According to leaks, the European Reform Group, headed by Jacob Rees-Mogg, is drafting plans for a post-Brexit Britain that include cuts in income and capital gains tax, business rates, stamp duty and VAT on domestic fuel. We can also look forward to a “nuclear missile shield” and an expeditionary force to defend the Falklands if necessary, though how it would get to the South Atlantic now that both the royal and merchant navies are much diminished is not explained.
I do not find this an inspiring vision. Since the Brexiteers’ rhetoric suggests they think they are re-fighting the Second World War, Rees-Mogg’s “think tank”, as it generously calls itself, should study the record of the wartime government. As early as November 1942, an official commission under William Beveridge set out a blueprint for a welfare state. Another report that year proposed the “green belt”. White papers on social insurance were published in 1943 and on a national health service in 1944. Also in 1944, parliament passed an Education Act promising secondary education for all.
When Labour took office in 1945, most of the measures that made its name were already in draft form and public support well established. We should be thankful that Rees-Mogg and his ilk weren’t in charge during the war. Their narrow, divisive and unimaginative outlook would have persuaded the British there was nothing worth fighting for.
May’s law and disorder
Have cuts in policing gone so far that we shall see vigilante groups roaming the streets and troops deployed to control civil disorder? In my experience, Armageddon usually fails to arrive – and I certainly discount scare stories about a “hard Brexit” – but I keep hearing people talk seriously about such possibilities. The National Audit Office warns that ministers have no idea whether the police service is “financially sustainable”. The Guardian, not a paper that normally frets about law and order, reports that the Metropolitan Police are closing investigations into sexual offences, violent attacks and arson within hours of them being reported. Across the country, four in five burglary investigations are closed without a suspect being identified.
Theresa May should watch out. Law and order is supposed to be a Tory selling point and governments are most vulnerable when they fail at the very things the voters expect them to be good at. May should be mindful of how the 1978-79 wave of strikes in “the winter of discontent” doomed a Labour government which had been elected because voters expected it to make deals with the unions that would stick.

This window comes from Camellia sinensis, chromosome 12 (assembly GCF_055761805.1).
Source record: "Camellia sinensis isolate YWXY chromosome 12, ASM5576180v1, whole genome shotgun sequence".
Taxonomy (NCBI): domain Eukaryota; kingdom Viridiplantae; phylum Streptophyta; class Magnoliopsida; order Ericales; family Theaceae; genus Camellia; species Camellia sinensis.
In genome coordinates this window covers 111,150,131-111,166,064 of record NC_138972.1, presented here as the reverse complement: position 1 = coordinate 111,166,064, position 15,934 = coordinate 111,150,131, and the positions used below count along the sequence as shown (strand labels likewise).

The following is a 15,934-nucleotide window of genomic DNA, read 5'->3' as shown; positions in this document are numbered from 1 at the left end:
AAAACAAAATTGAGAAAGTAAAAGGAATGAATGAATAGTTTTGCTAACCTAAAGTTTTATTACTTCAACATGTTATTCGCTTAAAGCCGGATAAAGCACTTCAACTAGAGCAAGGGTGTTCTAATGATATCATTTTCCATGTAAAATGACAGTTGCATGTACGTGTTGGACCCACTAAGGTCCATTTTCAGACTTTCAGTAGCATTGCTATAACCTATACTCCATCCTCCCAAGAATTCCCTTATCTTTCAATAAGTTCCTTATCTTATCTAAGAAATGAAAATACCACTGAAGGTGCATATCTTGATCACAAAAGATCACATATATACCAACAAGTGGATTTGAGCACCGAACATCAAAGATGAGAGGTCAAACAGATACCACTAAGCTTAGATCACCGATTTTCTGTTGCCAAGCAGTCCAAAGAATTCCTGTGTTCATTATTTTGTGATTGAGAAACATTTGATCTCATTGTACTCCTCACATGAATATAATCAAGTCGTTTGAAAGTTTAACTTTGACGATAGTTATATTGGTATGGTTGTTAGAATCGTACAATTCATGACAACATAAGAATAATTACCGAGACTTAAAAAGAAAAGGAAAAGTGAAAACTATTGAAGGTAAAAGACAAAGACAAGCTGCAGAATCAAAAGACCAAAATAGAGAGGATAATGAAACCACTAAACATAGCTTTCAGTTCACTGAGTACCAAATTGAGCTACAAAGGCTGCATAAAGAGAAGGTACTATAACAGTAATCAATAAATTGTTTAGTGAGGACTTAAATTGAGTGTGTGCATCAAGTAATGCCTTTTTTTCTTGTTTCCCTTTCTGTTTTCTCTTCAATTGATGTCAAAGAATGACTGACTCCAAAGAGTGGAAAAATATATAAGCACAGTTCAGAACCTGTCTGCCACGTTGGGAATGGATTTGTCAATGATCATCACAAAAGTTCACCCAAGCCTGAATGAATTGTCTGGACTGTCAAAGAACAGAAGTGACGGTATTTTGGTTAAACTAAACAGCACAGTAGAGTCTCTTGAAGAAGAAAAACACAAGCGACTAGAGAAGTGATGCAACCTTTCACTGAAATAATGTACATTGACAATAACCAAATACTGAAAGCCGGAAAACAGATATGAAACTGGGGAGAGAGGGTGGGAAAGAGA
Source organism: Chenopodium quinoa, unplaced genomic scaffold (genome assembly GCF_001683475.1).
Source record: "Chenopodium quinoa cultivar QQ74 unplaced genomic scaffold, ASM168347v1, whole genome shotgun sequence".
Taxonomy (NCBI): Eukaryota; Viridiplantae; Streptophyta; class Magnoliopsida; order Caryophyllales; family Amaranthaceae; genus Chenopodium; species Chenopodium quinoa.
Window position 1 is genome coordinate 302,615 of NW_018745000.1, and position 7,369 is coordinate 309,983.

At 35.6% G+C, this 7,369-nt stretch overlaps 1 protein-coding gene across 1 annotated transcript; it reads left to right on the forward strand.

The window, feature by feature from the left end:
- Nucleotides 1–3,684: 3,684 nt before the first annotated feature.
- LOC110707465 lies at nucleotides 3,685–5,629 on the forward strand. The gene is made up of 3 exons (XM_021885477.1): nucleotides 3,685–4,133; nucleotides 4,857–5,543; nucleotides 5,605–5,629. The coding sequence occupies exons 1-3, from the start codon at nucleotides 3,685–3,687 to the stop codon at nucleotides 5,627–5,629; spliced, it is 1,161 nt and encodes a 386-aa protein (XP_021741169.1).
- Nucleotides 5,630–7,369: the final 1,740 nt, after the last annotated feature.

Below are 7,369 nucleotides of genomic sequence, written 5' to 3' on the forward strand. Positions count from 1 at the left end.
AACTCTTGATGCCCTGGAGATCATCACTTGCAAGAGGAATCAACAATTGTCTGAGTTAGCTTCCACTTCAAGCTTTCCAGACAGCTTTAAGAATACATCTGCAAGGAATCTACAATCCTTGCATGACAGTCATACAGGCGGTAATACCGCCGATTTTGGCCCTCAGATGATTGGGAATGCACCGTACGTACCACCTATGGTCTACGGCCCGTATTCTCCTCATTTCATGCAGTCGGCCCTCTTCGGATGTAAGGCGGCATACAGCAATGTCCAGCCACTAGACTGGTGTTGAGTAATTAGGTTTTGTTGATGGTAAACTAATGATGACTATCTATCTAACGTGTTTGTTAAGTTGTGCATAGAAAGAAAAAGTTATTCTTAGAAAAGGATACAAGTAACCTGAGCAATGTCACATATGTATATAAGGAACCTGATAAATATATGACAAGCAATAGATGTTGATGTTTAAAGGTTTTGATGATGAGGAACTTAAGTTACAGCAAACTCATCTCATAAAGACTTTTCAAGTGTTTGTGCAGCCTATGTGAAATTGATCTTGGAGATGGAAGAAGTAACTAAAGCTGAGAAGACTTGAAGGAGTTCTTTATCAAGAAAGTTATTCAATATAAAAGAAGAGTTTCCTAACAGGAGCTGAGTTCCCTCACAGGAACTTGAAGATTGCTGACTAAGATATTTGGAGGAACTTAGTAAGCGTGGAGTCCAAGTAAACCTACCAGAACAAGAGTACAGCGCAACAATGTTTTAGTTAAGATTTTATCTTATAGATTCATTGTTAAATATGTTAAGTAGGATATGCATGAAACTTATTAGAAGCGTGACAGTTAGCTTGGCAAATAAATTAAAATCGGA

No more fury at the Mail
Perhaps May can take comfort from the calmer country discovered this month by Daily Mail journalists. Under the paper’s new editor Geordie Greig, who has just taken over from Paul Dacre, crime stories are no longer grouped under “Wild West Britain”. No traitors, saboteurs or enemies of the people are to be seen. And so far I have not spotted a single instance of “fury” in headlines. In the Dacre era, “fury” (dictionary definition: “fierce passion, madness, wild anger, or frenzied rage”) was headlined at least once, sometimes several times, in every issue.
Reality outwits parody
Poppleton University has closed. You have probably never heard of it nor read the Times Higher Education, where this satirical creation appeared for four decades. But the death of Poppleton marks, I think, the end of something.
Featured in a weekly column crafted by the sociologist and broadcaster Laurie Taylor, Poppleton had a rich gallery of fictional characters such as Professor Lapping, the bumbling head of media studies; Dr Piercemuller, who was always on a research trip to exotic lands; and a nameless vice-chancellor fluent in the latest management jargon. The British press used to abound in such columns. The Daily Express had Beachcomber with recurrent characters including the well-meaning but ineffectual Mr Justice Cocklecarrot, and the scientist and inventor Dr Strabismus (whom God preserve) of Utrecht. The Daily Telegraph had the Peter Simple column, which featured the immensely rich Mrs Dutt-Pauker, admirer of Stalin and grandmother of children whose first words were “boycott South African oranges”. Other fictional columns included the Spectator’s Wallace Arnold, a very right-wing Tory; the Guardian’s Bel Littlejohn, a very left-wing feminist; and the New Statesman’s Lynton Charles (Tony Blair’s middle names, geddit?), a New Labour minister.
None still exists in its original form. I asked Craig Brown, who created Arnold and Littlejohn, why this kind of satirical fiction has largely died out in newspapers. He suggests reality has replaced parody, or at least elbowed it aside. Loopy, ego- driven columnists proliferate. And why would the Telegraph need satire when it has Boris Johnson?
Cook’s perfect timing
Only cricket can produce moments quite like Alastair Cook scoring a century in his final Test match innings for England at the Oval. Cricket is a team game that contains a multitude of individual dramas. Nobody remembers, say, Bobby Charlton’s 100th goal. But no cricket-watcher will forget Geoffrey Boycott’s 100th first-class century, scored in a Test match at Headingley, his home ground in Leeds; or Ian Botham’s match-winning century also at Headingley against Australia in 1981, just after he got out for nought in both innings at Lord’s and lost the captaincy; or Donald Bradman, the greatest batsman of all, being bowled for a duck in his final Test, also at the Oval.
England had already won this summer’s five-match series against India. But with a theatrical gift of timing that, of all team players, only cricketers seem to possess, Cook made the “dead” Oval Test the one that everybody will remember.
This article appears in the 12 Sep 2018 issue of the New Statesman, The return of fascism